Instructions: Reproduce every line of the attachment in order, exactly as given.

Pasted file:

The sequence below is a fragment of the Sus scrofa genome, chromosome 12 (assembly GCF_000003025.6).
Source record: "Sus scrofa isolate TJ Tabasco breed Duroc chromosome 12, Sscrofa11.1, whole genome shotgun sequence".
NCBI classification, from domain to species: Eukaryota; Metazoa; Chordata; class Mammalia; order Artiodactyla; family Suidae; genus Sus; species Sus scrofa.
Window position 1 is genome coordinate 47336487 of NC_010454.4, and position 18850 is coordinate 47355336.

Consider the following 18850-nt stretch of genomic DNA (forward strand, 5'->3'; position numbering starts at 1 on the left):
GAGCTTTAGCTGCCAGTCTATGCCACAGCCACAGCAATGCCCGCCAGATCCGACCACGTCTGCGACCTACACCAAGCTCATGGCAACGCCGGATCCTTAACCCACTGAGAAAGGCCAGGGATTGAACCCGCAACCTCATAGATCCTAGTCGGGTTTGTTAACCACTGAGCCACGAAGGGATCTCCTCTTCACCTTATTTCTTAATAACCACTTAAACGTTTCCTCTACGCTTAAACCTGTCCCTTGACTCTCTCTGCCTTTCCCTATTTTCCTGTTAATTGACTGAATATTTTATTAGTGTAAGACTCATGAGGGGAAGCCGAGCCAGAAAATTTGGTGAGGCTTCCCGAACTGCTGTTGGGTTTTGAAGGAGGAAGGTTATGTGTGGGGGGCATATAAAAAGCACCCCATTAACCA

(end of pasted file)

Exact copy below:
The sequence below is a fragment of the Sus scrofa genome, chromosome 12 (assembly GCF_000003025.6).
Source record: "Sus scrofa isolate TJ Tabasco breed Duroc chromosome 12, Sscrofa11.1, whole genome shotgun sequence".
NCBI classification, from domain to species: Eukaryota; Metazoa; Chordata; class Mammalia; order Artiodactyla; family Suidae; genus Sus; species Sus scrofa.
Window position 1 is genome coordinate 47336487 of NC_010454.4, and position 18850 is coordinate 47355336.

Consider the following 18850-nt stretch of genomic DNA (forward strand, 5'->3'; position numbering starts at 1 on the left):
GAGCTTTAGCTGCCAGTCTATGCCACAGCCACAGCAATGCCCGCCAGATCCGACCACGTCTGCGACCTACACCAAGCTCATGGCAACGCCGGATCCTTAACCCACTGAGAAAGGCCAGGGATTGAACCCGCAACCTCATAGATCCTAGTCGGGTTTGTTAACCACTGAGCCACGAAGGGATCTCCTCTTCACCTTATTTCTTAATAACCACTTAAACGTTTCCTCTACGCTTAAACCTGTCCCTTGACTCTCTCTGCCTTTCCCTATTTTCCTGTTAATTGACTGAATATTTTATTAGTGTAAGACTCATGAGGGGAAGCCGAGCCAGAAAATTTGGTGAGGCTTCCCGAACTGCTGTTGGGTTTTGAAGGAGGAAGGTTATGTGTGGGGGGCATATAAAAAGCACCCCATTAACCA